I Am Guiding: Amanda Amaeshi

Date: 20th Mar 2021 Author: Scout Websites

Amanda Amaeshi, a 16-year-old Girlguiding Advocate and young leader in Fife, was nominated for the Glasgow Times’ Young Scotswoman of the Year 2020 award. Here, she talks about speaking out, learning from others, and hope for the future.

Girlguiding Edinburgh: How long have you been involved in Guiding?

Amanda Amaeshi: I started at the 15th Dunfermline Guides when I was 10. Throughout my [four and a half] years in Guides, I took part in so many once-in-a-lifetime experiences and met so many inspiring people. I got to be myself in a safe and relaxed environment, and it was a place where I could catch up with my primary school friends, since we all ended up going to different high schools. I look back now with fond memories of bonding with other Guides round campfires, the smell of toasted s’mores and the voices of cheery singers filling the air; and going on holidays abroad with some of my best friends, facing and overcoming new challenges together.

GGE: How and when did you become a Girlguiding Advocate? What does that entail?

Amaeshi: I came across the Girlguiding Advocate Panel by chance one day whilst on Girlguiding’s website. When I read through previous Advocates’ experiences, I knew at once that this would be the role for me. To have the chance to give back to Girlguiding on a national level would be so amazing, I figured. I simply couldn’t let the opportunity pass me by.

I’ve been an Advocate since October 2019, and I’ve loved every moment of it. Advocates are Girlguiding’s spokespeople: We speak out on issues that matter to us and girls and young women across the UK—such as media representation, education, mental health, and many more. We create national campaigns (such as the 2019 #PlasticPromise campaign to tackle plastic pollution), and our tireless work has led to big change being made across various sectors, including the announcement of free period products across Scotland, and plans to eradicate tampon tax across the UK.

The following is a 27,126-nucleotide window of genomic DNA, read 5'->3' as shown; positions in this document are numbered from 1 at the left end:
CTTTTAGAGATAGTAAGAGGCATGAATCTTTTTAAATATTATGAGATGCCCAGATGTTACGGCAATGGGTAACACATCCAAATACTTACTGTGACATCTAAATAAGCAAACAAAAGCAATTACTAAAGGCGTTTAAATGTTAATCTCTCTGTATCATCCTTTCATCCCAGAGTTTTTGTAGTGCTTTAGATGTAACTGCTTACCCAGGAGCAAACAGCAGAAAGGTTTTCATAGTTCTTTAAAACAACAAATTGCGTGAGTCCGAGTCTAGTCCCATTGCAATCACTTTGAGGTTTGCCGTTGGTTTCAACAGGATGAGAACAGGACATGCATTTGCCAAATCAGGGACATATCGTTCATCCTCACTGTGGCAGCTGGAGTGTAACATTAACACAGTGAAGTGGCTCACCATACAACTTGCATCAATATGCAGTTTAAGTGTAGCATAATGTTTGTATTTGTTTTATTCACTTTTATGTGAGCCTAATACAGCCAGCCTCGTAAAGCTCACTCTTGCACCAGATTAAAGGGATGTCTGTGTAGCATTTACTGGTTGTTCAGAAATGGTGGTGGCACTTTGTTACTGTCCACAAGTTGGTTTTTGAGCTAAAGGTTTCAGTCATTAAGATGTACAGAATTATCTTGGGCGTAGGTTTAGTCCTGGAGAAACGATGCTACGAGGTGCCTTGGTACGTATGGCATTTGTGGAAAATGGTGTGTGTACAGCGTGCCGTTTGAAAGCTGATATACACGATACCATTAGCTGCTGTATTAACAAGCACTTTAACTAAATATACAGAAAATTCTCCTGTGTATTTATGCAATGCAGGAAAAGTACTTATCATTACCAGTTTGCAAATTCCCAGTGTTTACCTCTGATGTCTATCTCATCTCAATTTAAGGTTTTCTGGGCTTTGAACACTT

GGE: How and when did you become a Girlguiding Scotland spokesperson? How is that different, and what is your role?

Amaeshi: Last April, during the first lockdown, I reached out to Girlguiding Scotland to ask if they could share to all Scottish Girlguiding members #Uniforms4Uniforms—a campaign that the Advocates created, encouraging members to wear their Guiding uniform during the weekly clap for our key workers in order to show solidarity and support. As a result, I actually got to do a takeover of Girlguiding Scotland’s Instagram page on the day of the campaign launch, which was really cool! Since then, I’ve continued to get some fantastic opportunities from Girlguiding Scotland, including getting to write about my adventures in Girlguiding for World Youth Skills Day in July, and also it was Girlguiding Scotland who nominated me to be on the YWCA Scotland’s 30 Under 30 list, for which I’m incredibly grateful.

GGE: What was your reaction to being nominated for the Glasgow Times’ Young Scotswoman of the Year 2020 award?

Amaeshi: I feel very honoured and grateful to have been nominated as a finalist, alongside four other brilliant young women. And I know this is very cliché, but even if I don’t ultimately win, I’ll still be happy: I’ve received so much love and support from those I know within the Girlguiding community, from classmates and teachers at school, from friends and family both near and far—I feel like a winner already.

GGE: You were also among YWCA Scotland’s 30 Under 30 last year. What, if anything, have these platforms afforded you in terms of getting your voice heard?